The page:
May 25, 2022
Most of Haiti's land is rocky and mountainous, so it was important when selecting a drill rig that Water For Life went with a robust design that could handle the rugged terrain. When the truck is on its way, the whole village goes to work chopping away brush and cacti with machetes to make a path wide enough for the car to get to the drilling location. They also use shovels to fill in any holes and ruts.
"When we drill, it always attracts an audience. The whole village comes out to watch!", Troy says. "As soon as they see water flowing from our pipes, a huge cheer goes up, and there are smiles all around. It's always an inspiring and gratifying moment."
Troy joined the team in 2007 and moved to Haiti, where he now lives full-time with his family. Water For Life in Haiti has a staff of about 65, so it also provides stable jobs for locals. In addition to the DB40, they also have a T2W and a Hurricane 2000. While Troy is drilling in Haiti, his uncle Leon Miller, the organization's CEO, does administrative work from Iowa. Leon grew up in Iowa, where he learned the drilling business from his father, starting at age 14. He could have made a good living as a driller in Iowa, but he says, "Back in 1982, God called me to Haiti." Leon has spent decades in Haiti and explains that in addition to their need for water, the people of Haiti also have a spiritual thirst. "Drilling a well opens the door to share the gospel. It proves we care. The impact on the community can be both physical and spiritual. Many churches and schools have opened in the villages after we drilled the wells."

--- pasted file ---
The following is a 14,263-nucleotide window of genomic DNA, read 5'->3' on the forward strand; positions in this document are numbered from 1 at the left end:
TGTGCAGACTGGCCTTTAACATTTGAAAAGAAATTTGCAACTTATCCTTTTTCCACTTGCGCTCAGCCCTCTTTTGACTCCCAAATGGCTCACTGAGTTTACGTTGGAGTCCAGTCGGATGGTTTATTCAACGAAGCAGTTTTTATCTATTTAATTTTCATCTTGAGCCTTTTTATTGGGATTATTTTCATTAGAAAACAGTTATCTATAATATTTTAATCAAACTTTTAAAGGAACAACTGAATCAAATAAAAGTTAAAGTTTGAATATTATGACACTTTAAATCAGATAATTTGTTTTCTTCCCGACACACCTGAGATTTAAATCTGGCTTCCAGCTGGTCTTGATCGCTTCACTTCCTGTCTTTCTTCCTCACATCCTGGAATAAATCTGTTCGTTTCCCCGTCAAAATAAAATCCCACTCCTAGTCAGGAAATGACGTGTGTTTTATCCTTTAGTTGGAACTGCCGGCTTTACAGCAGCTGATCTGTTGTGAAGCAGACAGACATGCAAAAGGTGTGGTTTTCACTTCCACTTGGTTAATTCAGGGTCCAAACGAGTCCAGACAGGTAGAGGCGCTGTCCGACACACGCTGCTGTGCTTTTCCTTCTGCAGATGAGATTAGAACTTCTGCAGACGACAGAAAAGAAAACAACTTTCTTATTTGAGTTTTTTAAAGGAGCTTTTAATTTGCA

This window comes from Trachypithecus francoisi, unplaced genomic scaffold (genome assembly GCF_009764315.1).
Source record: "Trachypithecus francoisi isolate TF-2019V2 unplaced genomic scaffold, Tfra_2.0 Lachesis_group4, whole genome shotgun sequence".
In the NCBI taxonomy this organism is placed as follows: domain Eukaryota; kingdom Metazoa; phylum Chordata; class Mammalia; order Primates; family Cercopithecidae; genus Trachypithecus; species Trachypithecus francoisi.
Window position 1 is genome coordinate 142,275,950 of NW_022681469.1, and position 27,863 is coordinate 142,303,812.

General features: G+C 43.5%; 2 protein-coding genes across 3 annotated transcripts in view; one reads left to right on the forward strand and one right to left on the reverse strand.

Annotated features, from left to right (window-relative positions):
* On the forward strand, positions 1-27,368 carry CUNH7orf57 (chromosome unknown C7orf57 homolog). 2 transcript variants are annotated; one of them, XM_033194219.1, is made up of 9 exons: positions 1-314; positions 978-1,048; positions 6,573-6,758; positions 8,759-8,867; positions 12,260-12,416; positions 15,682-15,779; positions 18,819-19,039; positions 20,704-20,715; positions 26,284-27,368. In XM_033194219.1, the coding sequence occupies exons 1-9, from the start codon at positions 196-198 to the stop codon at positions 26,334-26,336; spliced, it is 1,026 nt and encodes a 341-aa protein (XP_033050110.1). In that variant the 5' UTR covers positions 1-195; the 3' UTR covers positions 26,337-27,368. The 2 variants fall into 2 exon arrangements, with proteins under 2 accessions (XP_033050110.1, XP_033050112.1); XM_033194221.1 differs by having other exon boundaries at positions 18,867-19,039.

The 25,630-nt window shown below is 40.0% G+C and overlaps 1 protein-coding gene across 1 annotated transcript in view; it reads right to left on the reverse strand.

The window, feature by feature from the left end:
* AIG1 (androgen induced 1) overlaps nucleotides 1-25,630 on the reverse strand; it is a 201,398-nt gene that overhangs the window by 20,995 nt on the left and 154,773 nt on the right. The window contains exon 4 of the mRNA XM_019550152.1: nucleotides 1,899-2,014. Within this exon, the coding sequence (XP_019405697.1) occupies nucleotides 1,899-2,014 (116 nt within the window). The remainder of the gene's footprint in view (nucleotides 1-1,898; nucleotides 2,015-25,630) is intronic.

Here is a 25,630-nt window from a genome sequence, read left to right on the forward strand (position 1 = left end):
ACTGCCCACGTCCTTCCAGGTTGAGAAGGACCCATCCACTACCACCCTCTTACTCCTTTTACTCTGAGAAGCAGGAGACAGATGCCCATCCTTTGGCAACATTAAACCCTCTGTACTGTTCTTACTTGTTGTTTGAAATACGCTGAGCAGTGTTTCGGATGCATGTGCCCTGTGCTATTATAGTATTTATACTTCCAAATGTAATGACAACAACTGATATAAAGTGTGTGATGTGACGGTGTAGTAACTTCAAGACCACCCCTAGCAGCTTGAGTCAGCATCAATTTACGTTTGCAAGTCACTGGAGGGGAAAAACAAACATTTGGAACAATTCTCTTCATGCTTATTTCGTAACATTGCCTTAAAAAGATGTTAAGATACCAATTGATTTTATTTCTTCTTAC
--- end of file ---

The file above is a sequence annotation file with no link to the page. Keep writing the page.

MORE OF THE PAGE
Troy loves the support he gets from Epiroc and the performance of the Diamondback DB40. He used to operate a T2W, which they still use. "The T2W sold us on the company", Troy says. "I started off on this brand, and it spoiled me! With the DB40, there are more opportunities to complete projects. It's quick to get set up—we can be up and running in 15 or 20 minutes. And it's easy to get around on the decking, so the crew's not bumping into each other. The switch from air to mud is 7ft off the ground, and I like the catwalk for reaching the switch, which was a big surprise. It's electric, so it runs smooth and quiet. That makes communication with the crew better, improving safety and productivity. I like the electronics to control air pressure, and we can dial it down to be more fuel-efficient by using one motor instead of two. The computers can diagnose a problem in less time. It has lots of power to get up steep hills, and the ground clearance is good. We don't bottom out in dips, ravines, and river crossings." To sum up his praise for the DB40, Troy told us, "It's done everything we needed it to do and then some!
So far, Water For Life in Haiti has drilled over 2,000 wells and significantly improved the way of life for thousands of Haitians—but millions still don't have clean drinking water.
To learn more about Water For Life in Haiti and contribute to their mission, visit https://www.wflhaiti.org/